Results 1  10
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13
Random Mapping Statistics
 IN ADVANCES IN CRYPTOLOGY
, 1990
"... Random mappings from a finite set into itself are either a heuristic or an exact model for a variety of applications in random number generation, computational number theory, cryptography, and the analysis of algorithms at large. This paper introduces a general framework in which the analysis of ..."
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Cited by 78 (6 self)
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Random mappings from a finite set into itself are either a heuristic or an exact model for a variety of applications in random number generation, computational number theory, cryptography, and the analysis of algorithms at large. This paper introduces a general framework in which the analysis of about twenty characteristic parameters of random mappings is carried out: These parameters are studied systematically through the use of generating functions and singularity analysis. In particular, an open problem of Knuth is solved, namely that of finding the expected diameter of a random mapping. The same approach is applicable to a larger class of discrete combinatorial models and possibilities of automated analysis using symbolic manipulation systems ("computer algebra") are also briefly discussed.
Coalescent Random Forests
 J. COMBINATORIAL THEORY A
, 1998
"... Various enumerations of labeled trees and forests, including Cayley's formula n n\Gamma2 for the number of trees labeled by [n], and Cayley's multinomial expansion over trees, are derived from the following coalescent construction of a sequence of random forests (R n ; R n\Gamma1 ; : : : ; R 1 ..."
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Cited by 38 (18 self)
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Various enumerations of labeled trees and forests, including Cayley's formula n n\Gamma2 for the number of trees labeled by [n], and Cayley's multinomial expansion over trees, are derived from the following coalescent construction of a sequence of random forests (R n ; R n\Gamma1 ; : : : ; R 1 ) such that R k has uniform distribution over the set of all forests of k rooted trees labeled by [n]. Let R n be the trivial forest with n root vertices and no edges. For n k 2, given that R n ; : : : ; R k have been defined so that R k is a rooted forest of k trees, define R k\Gamma1 by addition to R k of a single edge picked uniformly at random from the set of n(k \Gamma 1) edges which when added to R k yield a rooted forest of k \Gamma 1 trees. This coalescent construction is related to a model for a physical process of clustering or coagulation, the additive coalescent in which a system of masses is subject to binary coalescent collisions, with each pair of masses of magnitude...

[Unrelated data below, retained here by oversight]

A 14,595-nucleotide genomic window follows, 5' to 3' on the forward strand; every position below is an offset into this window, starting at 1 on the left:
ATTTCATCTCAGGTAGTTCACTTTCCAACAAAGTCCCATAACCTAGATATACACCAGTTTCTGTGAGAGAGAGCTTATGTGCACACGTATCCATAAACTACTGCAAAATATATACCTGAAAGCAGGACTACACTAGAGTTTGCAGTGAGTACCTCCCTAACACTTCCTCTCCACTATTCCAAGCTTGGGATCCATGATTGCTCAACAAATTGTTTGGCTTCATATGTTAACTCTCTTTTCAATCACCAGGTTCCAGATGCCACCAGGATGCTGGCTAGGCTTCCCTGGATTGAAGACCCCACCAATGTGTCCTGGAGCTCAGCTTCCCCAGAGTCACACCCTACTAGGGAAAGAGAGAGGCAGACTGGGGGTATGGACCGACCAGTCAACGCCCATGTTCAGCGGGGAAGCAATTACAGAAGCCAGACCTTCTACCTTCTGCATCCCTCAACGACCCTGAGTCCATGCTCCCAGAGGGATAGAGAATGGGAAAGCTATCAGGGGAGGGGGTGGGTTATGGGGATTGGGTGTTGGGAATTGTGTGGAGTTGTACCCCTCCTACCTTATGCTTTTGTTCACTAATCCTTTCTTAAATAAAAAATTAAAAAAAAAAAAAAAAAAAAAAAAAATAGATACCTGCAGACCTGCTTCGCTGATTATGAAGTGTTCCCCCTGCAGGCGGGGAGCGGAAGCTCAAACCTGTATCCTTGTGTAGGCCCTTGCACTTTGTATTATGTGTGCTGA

Enumerations Of Trees And Forests Related To Branching Processes And Random Walks
 Microsurveys in Discrete Probability, number 41 in DIMACS Ser. Discrete Math. Theoret. Comp. Sci
, 1997
"... In a GaltonWatson branching process with offspring distribution (p 0 ; p 1 ; : : :) started with k individuals, the distribution of the total progeny is identical to the distribution of the first passage time to \Gammak for a random walk started at 0 which takes steps of size j with probability p ..."
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Cited by 38 (15 self)